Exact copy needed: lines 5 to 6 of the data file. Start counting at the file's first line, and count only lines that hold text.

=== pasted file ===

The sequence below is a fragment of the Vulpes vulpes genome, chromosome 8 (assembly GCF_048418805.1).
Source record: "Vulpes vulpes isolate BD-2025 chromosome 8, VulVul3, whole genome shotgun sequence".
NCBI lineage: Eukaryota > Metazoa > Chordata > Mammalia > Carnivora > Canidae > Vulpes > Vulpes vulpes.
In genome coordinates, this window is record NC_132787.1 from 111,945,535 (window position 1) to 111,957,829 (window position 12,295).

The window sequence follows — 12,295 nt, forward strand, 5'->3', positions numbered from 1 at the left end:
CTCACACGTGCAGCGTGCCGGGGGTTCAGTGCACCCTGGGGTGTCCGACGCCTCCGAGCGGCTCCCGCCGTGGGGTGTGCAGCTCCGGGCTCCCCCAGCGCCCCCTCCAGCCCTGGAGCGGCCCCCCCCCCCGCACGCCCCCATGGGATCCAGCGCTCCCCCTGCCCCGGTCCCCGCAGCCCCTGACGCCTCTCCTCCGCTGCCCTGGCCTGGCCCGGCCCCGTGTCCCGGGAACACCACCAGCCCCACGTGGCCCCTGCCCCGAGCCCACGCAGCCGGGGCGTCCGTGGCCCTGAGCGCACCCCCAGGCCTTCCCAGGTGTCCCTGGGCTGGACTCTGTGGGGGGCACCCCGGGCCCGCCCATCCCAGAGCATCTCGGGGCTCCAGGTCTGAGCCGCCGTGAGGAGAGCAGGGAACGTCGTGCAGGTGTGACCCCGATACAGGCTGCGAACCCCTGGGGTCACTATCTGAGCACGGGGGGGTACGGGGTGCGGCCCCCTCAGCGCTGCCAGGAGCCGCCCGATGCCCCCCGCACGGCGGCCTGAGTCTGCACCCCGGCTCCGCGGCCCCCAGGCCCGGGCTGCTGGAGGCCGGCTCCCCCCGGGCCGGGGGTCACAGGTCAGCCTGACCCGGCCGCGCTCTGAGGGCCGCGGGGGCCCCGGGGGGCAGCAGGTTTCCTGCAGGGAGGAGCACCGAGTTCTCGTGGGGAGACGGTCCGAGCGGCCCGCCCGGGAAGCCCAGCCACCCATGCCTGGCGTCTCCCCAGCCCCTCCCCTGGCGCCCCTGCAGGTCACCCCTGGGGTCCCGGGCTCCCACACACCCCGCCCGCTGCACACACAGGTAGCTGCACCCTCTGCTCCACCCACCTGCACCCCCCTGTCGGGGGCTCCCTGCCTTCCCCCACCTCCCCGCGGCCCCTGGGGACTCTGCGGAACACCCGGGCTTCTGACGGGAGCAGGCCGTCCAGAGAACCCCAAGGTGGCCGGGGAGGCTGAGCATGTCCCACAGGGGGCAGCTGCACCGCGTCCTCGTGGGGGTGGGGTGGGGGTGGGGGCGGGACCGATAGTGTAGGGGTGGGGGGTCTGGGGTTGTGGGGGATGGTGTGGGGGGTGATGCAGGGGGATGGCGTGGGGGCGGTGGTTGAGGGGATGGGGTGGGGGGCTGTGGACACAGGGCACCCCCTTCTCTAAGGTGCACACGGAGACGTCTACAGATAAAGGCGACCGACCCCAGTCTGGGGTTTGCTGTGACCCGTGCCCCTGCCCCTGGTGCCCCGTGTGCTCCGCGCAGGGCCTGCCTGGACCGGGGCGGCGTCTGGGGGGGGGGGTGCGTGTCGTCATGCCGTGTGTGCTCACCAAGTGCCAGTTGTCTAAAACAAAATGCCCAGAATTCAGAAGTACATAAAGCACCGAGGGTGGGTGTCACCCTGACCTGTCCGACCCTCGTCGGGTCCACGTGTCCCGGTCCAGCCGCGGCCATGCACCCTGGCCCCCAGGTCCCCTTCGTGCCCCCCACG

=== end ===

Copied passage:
The window sequence follows — 12,295 nt, forward strand, 5'->3', positions numbered from 1 at the left end:
CTCACACGTGCAGCGTGCCGGGGGTTCAGTGCACCCTGGGGTGTCCGACGCCTCCGAGCGGCTCCCGCCGTGGGGTGTGCAGCTCCGGGCTCCCCCAGCGCCCCCTCCAGCCCTGGAGCGGCCCCCCCCCCCGCACGCCCCCATGGGATCCAGCGCTCCCCCTGCCCCGGTCCCCGCAGCCCCTGACGCCTCTCCTCCGCTGCCCTGGCCTGGCCCGGCCCCGTGTCCCGGGAACACCACCAGCCCCACGTGGCCCCTGCCCCGAGCCCACGCAGCCGGGGCGTCCGTGGCCCTGAGCGCACCCCCAGGCCTTCCCAGGTGTCCCTGGGCTGGACTCTGTGGGGGGCACCCCGGGCCCGCCCATCCCAGAGCATCTCGGGGCTCCAGGTCTGAGCCGCCGTGAGGAGAGCAGGGAACGTCGTGCAGGTGTGACCCCGATACAGGCTGCGAACCCCTGGGGTCACTATCTGAGCACGGGGGGGTACGGGGTGCGGCCCCCTCAGCGCTGCCAGGAGCCGCCCGATGCCCCCCGCACGGCGGCCTGAGTCTGCACCCCGGCTCCGCGGCCCCCAGGCCCGGGCTGCTGGAGGCCGGCTCCCCCCGGGCCGGGGGTCACAGGTCAGCCTGACCCGGCCGCGCTCTGAGGGCCGCGGGGGCCCCGGGGGGCAGCAGGTTTCCTGCAGGGAGGAGCACCGAGTTCTCGTGGGGAGACGGTCCGAGCGGCCCGCCCGGGAAGCCCAGCCACCCATGCCTGGCGTCTCCCCAGCCCCTCCCCTGGCGCCCCTGCAGGTCACCCCTGGGGTCCCGGGCTCCCACACACCCCGCCCGCTGCACACACAGGTAGCTGCACCCTCTGCTCCACCCACCTGCACCCCCCTGTCGGGGGCTCCCTGCCTTCCCCCACCTCCCCGCGGCCCCTGGGGACTCTGCGGAACACCCGGGCTTCTGACGGGAGCAGGCCGTCCAGAGAACCCCAAGGTGGCCGGGGAGGCTGAGCATGTCCCACAGGGGGCAGCTGCACCGCGTCCTCGTGGGGGTGGGGTGGGGGTGGGGGCGGGACCGATAGTGTAGGGGTGGGGGGTCTGGGGTTGTGGGGGATGGTGTGGGGGGTGATGCAGGGGGATGGCGTGGGGGCGGTGGTTGAGGGGATGGGGTGGGGGGCTGTGGACACAGGGCACCCCCTTCTCTAAGGTGCACACGGAGACGTCTACAGATAAAGGCGACCGACCCCAGTCTGGGGTTTGCTGTGACCCGTGCCCCTGCCCCTGGTGCCCCGTGTGCTCCGCGCAGGGCCTGCCTGGACCGGGGCGGCGTCTGGGGGGGGGGGTGCGTGTCGTCATGCCGTGTGTGCTCACCAAGTGCCAGTTGTCTAAAACAAAATGCCCAGAATTCAGAAGTACATAAAGCACCGAGGGTGGGTGTCACCCTGACCTGTCCGACCCTCGTCGGGTCCACGTGTCCCGGTCCAGCCGCGGCCATGCACCCTGGCCCCCAGGTCCCCTTCGTGCCCCCCACG